Textiles Revolution Looms Large

Textiles created by individuals on Weft, a site that allows anyone to create their own woven textiles

Digital technology has changed just about everything in the worlds of design and commerce, from printing to photography to textiles production. But until now woven—as opposed to surface-printed— fabrics could only be milled at large, inaccessible factories (generally outside the US), giving independent designers little control over the fabrics they want for small, one-off projects.

Kevin Zucker 00 PT's textile design inspired by raindrops
Kevin Zucker’s design inspired by raindrops
Graphic Design Associate Professor John Caserta's textile design that uses a simple overlapping square
John Caserta’s design using a simple overlapping square

Enter Weft, the brainchild of RISD Associate Professor of Textiles Brooks Hagan MFA 02 TX and Cornell Professor of Computer Science Steve Marschner. The two first earned major research support from the National Science Foundation (NSF) in 2015, followed by a $225,000 Small Business Innovation Research (SBIR) grant to bring their product to market this year. Weft’s online digital loom “invites users to choose the quality, color and weaves of the fabric they’re designing and set the size of the repeat, which allows for quick iterations,” Hagan explains. This dramatically cuts down on the need for sampling, which is a costly and wasteful proposition for independent designers.

Users can upload their own designs or photographs or customize a variety of designs available on the site. The point is that anyone can now create or specify a design, see exactly what the weave and fabric will look like (“down to the thread”) and then order as little as one yard of fabric to be delivered directly to their doorstep.

“It’s a real collaboration—the synthesis of expertise in a wide range of areas,” says the team’s principal investigator Bill Foulkes, a faculty member in RISD’s Industrial Design department. Proprietary technology developed in Cornell’s Computer Science department translates images into high-quality woven fabrics via web-based simulation software. As of mid August, a network of US-based manufacturing partners is ready to process and ship orders.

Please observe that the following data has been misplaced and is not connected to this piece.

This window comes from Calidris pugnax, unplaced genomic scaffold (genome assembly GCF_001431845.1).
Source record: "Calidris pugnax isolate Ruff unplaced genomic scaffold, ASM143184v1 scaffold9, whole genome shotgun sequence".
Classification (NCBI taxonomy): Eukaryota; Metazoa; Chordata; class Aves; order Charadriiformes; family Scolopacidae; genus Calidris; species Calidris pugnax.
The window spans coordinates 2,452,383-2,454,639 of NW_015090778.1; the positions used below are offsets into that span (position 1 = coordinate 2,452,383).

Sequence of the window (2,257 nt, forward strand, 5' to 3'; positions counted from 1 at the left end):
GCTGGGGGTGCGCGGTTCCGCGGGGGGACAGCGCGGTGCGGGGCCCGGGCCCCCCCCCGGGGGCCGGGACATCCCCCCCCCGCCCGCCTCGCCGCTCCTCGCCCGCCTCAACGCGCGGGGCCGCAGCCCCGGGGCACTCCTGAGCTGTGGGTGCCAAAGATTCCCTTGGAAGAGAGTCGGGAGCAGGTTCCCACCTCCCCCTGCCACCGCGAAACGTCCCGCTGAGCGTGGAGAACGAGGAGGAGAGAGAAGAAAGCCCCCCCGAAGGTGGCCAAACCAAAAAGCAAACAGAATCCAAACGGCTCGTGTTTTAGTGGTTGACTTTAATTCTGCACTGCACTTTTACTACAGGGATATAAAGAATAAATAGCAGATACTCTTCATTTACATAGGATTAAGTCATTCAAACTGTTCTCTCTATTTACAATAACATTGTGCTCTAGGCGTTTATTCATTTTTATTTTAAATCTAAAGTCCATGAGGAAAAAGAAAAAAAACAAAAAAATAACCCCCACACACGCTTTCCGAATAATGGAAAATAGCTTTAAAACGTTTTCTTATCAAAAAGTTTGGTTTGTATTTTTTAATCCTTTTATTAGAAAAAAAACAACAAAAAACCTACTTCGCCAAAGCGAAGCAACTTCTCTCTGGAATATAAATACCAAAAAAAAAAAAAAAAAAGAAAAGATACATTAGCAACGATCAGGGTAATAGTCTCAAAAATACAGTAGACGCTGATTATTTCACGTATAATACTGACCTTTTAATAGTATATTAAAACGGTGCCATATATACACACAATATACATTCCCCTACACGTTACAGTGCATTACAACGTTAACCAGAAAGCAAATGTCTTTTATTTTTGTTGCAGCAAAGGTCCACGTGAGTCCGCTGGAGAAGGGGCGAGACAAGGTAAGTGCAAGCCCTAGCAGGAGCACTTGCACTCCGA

“In choosing artists to collaborate with, we opted for people working in a variety of fields to demonstrate that creative people from many backgrounds can effectively use the software.”

Associate Professor Brooks Hagan

A number of RISD alumni have contributed their expertise to the project, including Jason Huff MFA 11 DM, Andrew LeClair MFA 12 GD, Katey Crews MFA 12 TX, Jerel Johnson MFA 14 GD, Nick Penney MFA 14 DM and Catherine (Cieslewicz) Duffy MFA 13 GD, who designed the Weft logo. Among the “first-gen” products are fabrics designed by RISD faculty members invited to participate, including Associate Professor of Graphic Design John Caserta, adjunct family member in Glass Stefanie Pender MFA 09 GL and Associate Professor of Painting Kevin Zucker 00 PT.

Graphic Design Professor John Caserta looks at a book while sitting in front of full bookshelves
Graphic Design Professor John Caserta created a design that playfully explores computer code.

“In choosing artists to collaborate with, we opted for people working in a variety of fields to demonstrate that creative people from many backgrounds can effectively use the software,” Hagan explains. For instance, the team invited Caserta to participate because his graphic designs are driven by the playful exploration of computer code. Since HTML, CSS and Javascript “are easy to manipulate,” Caserta says, “they lead to unexpected outcomes. And the key is to be open to what they produce.”

This openness to experimentation has gotten Caserta excited about the Weft project. “When I was working with Brooks on my designs, I found myself rebooting a few times in terms of graphic identity and shapes,” he says. In the end, his design of a simple overlapping square allows users to play around to create their own variation on a design they want to sample.

Blue textiles sitting next to a teapot

In designing his contribution to Weft, Zucker set out to create a true repetitive pattern by rendering 3D models of raindrops splashing into puddles. “I wanted the repetition to be meaningful and the subject to be something that got both sadder and funnier by virtue of the fact that it could, in theory, be extended infinitely in every direction,” he says.

After years of development and many months of testing, Weft went live on Friday, September 22, with full customization features available by November. Hagan says that the inexpensive, completely custom fabrics now available are “the start of a new, computational interpretation of material.” As part of the second phase of the massive undertaking, users will be able to custom-upholster 3D objects like pillows and chairs using online renderings that show exactly how each object will look clad in its designed-to-order fabric.

Simone Solondz

September 22, 2017